If you’re using single key commands, make sure to either provide a mechanism to turn shortcuts off or to remap them. Gmail, for example, gives users both options.

Gmail keyboard shortcuts screen

I’d love to see more websites that provide keyboard shortcuts. Please let me now via email or Twitter if you know good examples.

Hidden focusable items

18.50% of pages have hidden focusable items

In certain patterns elements are hidden by default and only visible on hover or when a button is clicked (e.g. in a fly-out navigation). It’s important that these items are hidden correctly, for example by using the hidden attribute or setting display to none. If this is not the case, it may happen that they’re not visible but still can be reached with the keyboard. This can cause a lot of confusion for users because it might seem like nothing is happening when they’re pressing the Tab key while in reality focus is moving but its just not visible in the viewport.

Bad example #1

Using transform alone isn’t enough for hiding items. You can test that yourself by tabbing through this page (see code).

.nav {
  position: fixed;
  top: 0;
  left: 0;
  transform: translateX(-100%);

.nav--open {
  transform: translateX(0);

Other pages used similar patterns which aren’t accessible either.

Bad example #2

Elements are still focusable if their parent container has height: 0.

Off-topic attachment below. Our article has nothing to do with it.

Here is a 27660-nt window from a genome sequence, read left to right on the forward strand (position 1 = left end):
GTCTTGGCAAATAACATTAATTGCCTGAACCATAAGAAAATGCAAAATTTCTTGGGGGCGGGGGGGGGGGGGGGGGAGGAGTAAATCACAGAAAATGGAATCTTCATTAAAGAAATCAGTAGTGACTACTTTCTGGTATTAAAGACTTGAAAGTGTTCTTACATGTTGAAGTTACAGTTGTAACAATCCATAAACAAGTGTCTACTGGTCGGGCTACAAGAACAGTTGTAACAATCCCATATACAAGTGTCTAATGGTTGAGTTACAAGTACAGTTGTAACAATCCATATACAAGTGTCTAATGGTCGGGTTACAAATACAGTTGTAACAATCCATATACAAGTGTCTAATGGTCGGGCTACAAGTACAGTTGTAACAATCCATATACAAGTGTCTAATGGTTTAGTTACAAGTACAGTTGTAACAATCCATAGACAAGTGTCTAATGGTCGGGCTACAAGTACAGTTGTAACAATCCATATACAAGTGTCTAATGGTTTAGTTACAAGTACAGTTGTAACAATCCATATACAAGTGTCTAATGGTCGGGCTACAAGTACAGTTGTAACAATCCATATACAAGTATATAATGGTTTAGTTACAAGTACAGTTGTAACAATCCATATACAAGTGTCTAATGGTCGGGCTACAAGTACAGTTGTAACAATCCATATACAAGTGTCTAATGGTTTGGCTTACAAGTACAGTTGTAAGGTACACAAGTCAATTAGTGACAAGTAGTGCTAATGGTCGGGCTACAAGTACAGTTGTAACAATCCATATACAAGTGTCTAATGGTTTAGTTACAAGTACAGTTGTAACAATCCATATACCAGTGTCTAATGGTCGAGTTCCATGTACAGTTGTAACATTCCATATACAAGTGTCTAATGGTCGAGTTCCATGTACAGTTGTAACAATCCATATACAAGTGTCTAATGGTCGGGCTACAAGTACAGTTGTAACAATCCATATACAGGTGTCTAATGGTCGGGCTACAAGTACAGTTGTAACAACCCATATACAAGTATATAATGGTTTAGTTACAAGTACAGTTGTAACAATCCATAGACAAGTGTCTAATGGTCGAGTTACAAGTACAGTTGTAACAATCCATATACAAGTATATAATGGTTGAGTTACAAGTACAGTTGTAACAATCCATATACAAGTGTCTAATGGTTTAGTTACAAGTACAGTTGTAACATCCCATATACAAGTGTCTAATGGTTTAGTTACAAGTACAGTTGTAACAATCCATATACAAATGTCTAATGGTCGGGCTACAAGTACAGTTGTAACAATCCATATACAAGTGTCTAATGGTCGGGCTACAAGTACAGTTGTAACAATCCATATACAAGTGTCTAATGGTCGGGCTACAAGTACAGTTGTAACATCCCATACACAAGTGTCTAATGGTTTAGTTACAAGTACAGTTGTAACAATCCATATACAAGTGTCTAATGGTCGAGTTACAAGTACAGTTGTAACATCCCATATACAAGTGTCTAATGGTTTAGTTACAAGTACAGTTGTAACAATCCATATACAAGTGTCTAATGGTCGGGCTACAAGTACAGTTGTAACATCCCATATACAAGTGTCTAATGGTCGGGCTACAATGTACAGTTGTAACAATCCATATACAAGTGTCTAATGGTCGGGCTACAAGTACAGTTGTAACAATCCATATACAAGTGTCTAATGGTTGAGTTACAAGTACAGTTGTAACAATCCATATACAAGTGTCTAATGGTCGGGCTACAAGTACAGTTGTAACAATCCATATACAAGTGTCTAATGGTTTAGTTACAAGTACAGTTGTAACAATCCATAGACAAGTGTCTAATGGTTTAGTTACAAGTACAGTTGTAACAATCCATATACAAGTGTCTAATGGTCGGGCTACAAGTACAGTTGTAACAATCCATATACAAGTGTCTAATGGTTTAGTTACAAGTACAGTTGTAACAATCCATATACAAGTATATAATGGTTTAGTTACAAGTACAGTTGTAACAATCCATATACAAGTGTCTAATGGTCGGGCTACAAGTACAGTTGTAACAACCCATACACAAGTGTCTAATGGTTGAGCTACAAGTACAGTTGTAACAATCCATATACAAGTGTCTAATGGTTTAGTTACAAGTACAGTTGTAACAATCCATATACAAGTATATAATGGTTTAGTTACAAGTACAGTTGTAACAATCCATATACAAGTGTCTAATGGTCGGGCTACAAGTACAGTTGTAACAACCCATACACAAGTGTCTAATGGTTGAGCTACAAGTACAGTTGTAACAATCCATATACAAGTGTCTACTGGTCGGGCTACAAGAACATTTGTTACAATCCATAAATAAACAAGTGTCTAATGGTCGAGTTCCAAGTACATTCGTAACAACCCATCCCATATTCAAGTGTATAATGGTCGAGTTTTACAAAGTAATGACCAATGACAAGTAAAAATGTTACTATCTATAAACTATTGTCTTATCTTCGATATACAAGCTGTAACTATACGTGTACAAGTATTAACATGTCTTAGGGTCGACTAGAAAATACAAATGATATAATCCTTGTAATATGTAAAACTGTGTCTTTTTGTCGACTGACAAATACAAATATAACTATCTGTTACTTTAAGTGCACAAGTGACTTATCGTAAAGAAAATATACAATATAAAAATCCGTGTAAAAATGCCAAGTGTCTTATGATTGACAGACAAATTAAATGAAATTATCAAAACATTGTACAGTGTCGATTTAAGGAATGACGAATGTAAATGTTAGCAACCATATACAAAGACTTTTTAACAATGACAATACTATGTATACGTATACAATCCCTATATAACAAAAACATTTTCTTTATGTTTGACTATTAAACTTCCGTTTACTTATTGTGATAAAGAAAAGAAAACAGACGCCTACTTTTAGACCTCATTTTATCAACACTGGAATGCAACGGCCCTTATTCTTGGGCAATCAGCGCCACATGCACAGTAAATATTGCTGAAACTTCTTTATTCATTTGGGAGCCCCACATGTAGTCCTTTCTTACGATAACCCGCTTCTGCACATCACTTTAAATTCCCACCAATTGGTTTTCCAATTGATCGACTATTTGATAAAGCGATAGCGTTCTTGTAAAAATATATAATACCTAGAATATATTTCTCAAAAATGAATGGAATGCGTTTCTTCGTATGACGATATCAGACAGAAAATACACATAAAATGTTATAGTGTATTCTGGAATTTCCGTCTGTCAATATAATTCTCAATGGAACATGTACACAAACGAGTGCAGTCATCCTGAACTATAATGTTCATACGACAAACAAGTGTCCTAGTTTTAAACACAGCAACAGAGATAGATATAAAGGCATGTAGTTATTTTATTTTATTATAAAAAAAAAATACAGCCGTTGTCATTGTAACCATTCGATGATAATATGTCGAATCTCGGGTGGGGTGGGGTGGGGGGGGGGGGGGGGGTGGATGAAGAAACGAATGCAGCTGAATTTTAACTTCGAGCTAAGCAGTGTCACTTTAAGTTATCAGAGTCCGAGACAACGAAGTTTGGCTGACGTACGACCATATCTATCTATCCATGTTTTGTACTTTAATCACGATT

.nav {
  height: 0;

.nav--open {
  height: auto;

Bad example #3

Moving an item out of the viewport and reducing its opacity doesn’t hide it for keyboard users either.

.nav {
  position: absolute;
  left: -100%;
  opacity: 0;

.nav--open {
  left: 0;
  opacity: 1;

Another issue is dropdown navigations. On several pages sub links of main navigation items were only visible on hover, which makes the page unusable for keyboard users because you only get to navigate to the first few visible links.

Some pages, though, get it right and provide a great experience.

Wordpress dropdowns

I stumbled upon visibility issue in almost every fifth page, which is bad because hidden focusable items are a show-stopper.

Bad semantics/HTML

It’s important to note here that I didn’t validate the source code on each page and I didn’t check the whole page. I just took a look under the hood if I found something that made me suspicious. For example, when I was trying to focus a button but wasn’t able to do so.

28.50% of pages don’t use HTML correctly.

Many focus issues could’ve been avoided simply by using the semantically appropriate HTML element. The especially wrong markup for links and buttons was an issue since the correct usage of these elements is vital for keyboard users.

No href-attribute

Links must have an href attribute with a proper value if they point to an anchor or any other resource. If the attribute is omitted and the navigation is handled with JavaScript, links aren’t focusable, you can’t apply hover and focus styles and they’re inaccessible to screen reader users.